Fønss was a long-time president of the Danish actors union and worked for the national film censor for 14 years. In later years he became heavily involved in politics, supporting the social democrats of Denmark. In 1925 he was sent, “on special commission from the king of Denmark” to the states to study film techniques in Hollywood. According to US newspapers at the time Fønss would have put in a day’s work acting for F.W. Murnau, directing his first American film. If this is indeed the case, then Fønss may be perhaps be spotted as an extra in Murnau’s timeless masterpiece Sunrise: A Song of Two Humans (1927).

Ebba Thomsen became a star in Denmark thanks to her many roles opposite Psilander, often playing ladies like princesses or countesses. In an article with Berlingske Aftenavis in 1931 she attributes her success to the fact that she and Psilander had perfect chemistry, and that she knew always knew exactly what her character should be wearing for each role – something she attributed to her father, who was a dress designer.

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Ebba Thomsen as Dina West. Thomsen was actually married to Norwegian actor Thorleif Lund, who played her abandoned fiancé in The End of the World.

Most of the names on the roster for The End of the World are familiar to those up to speed on Danish golden age cinema, many of them appear in almost all above mentioned films. Two of them would go on to act in Denmarks’s next science fiction movie Himmelskibet (A Trip to Mars, 1918): Alf Blütecher and Frederik Jacobsen.

I personally like this film, perhaps more than it deserves. Even by the standards of 1916, the character stereotypes are crude and moralistic drama predictable and heavy-handed. But on the other hand, one should remember the time in which it was made: this was propaganda, and as such it clearly represents the good guys. It is a bit boring that the heroes of the film are those who sit back and accept their lot in life, it is easy to sympathise with the pacifist notion in an age when the filmmakers were surrounded by WWI, which in hindsight must be declared a completely pointless war. The script has its share of plot holes, inconsistencies and improbable coincidences, but when did you last see a disaster film that didn’t? For example, a big thing is made over the fact that Stoll “abuses” Dr. Wissmann’s trust when he places false information in the press. But in fact he doesn’t at all. All he prints is fake, he never mentions Dr. Wissmann and there is not a shred of information in the article that Wissmann gave him, nor does he get any advantage from knowing what Wissmann knows. The world already knew the comet was coming, and the scientists kept its danger a secret. When Stoll prints a fake story claiming everything will be fine, he actually does exactly what the scientists all agreed to do at their meeting: keeping the public calm. Nor would Stoll have needed any information from Wissmann, it’s all bogus anyway. The only difference is that he makes some money on it.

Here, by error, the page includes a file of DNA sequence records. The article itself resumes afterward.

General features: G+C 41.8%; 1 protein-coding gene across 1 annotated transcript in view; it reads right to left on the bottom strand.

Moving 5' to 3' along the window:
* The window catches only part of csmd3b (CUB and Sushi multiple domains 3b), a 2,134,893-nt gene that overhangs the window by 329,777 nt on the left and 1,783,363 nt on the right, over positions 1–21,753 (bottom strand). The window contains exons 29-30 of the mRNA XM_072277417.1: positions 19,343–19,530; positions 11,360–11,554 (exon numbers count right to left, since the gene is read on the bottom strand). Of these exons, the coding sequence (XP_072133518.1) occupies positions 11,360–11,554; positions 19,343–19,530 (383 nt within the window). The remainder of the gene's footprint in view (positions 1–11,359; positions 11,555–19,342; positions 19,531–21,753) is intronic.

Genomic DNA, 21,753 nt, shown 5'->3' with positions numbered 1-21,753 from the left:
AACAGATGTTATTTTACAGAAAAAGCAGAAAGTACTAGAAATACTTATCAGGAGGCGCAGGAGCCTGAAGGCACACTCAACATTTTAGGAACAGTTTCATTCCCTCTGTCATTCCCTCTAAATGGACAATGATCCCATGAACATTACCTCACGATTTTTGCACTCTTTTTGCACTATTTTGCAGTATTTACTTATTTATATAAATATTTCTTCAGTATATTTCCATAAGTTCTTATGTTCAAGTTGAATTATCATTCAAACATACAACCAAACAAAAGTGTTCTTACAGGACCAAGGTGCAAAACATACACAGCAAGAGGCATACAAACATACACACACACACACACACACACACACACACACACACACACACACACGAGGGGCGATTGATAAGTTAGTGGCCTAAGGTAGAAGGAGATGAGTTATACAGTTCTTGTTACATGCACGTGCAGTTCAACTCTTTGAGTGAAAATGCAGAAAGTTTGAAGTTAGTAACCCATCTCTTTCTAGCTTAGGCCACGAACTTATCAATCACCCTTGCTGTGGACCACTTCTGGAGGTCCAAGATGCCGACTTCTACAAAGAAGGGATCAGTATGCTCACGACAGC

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On of the breathtakingly beautiful images toward the end of the movie, here with Johanne Fritz-Petersen.

The preacher is a wholly unnecessary character, only in the film to give it some religious pathos. He is the first character we’re introduced to, and he hangs around the father’s dinner table for the first third of the film without any function whatsoever, until he then disappears completely until the end of the movie, when he suddenly pops up again saving Edith from the rooftop, only disappear a second time.

As stated, the first half of the film drags and lacks in cinematic value. But I readily forgive all the film’s shortcomings thanks to the third act of the movie and its spectacular effects, settings and cinematography, as well as the pompous melodrama. Sure it’s heavy-handed and biblical, but it just sits right. And those final shots at the church are simply sublime cinematography. It’s John Ford at his best, it’s Akira Kurosawa, it’s Sergio Leone.

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Frederik Jacobsen rescuing Johanna Fritz-Petersen.

Janne Wass

The End of the World (Verdens Undergang), 1916, Denmark. Directed by August Blom. Written by Otto Rung. Based on the novel La Fin du Monde by Camille Flammarion (uncredited). Starring: Olaf Fønss, Ebba Thomsen, Johanne Fritz-Petersen, Frederik Jacobsen, Carl Lauritzen, Thorleif Lund, Alf Blütecher, K. Zimmermann. Cinematography: Louis Larsen. Art Direction: Axel Bruun. Produced by Ole Olsen for Nordisk films kompagni.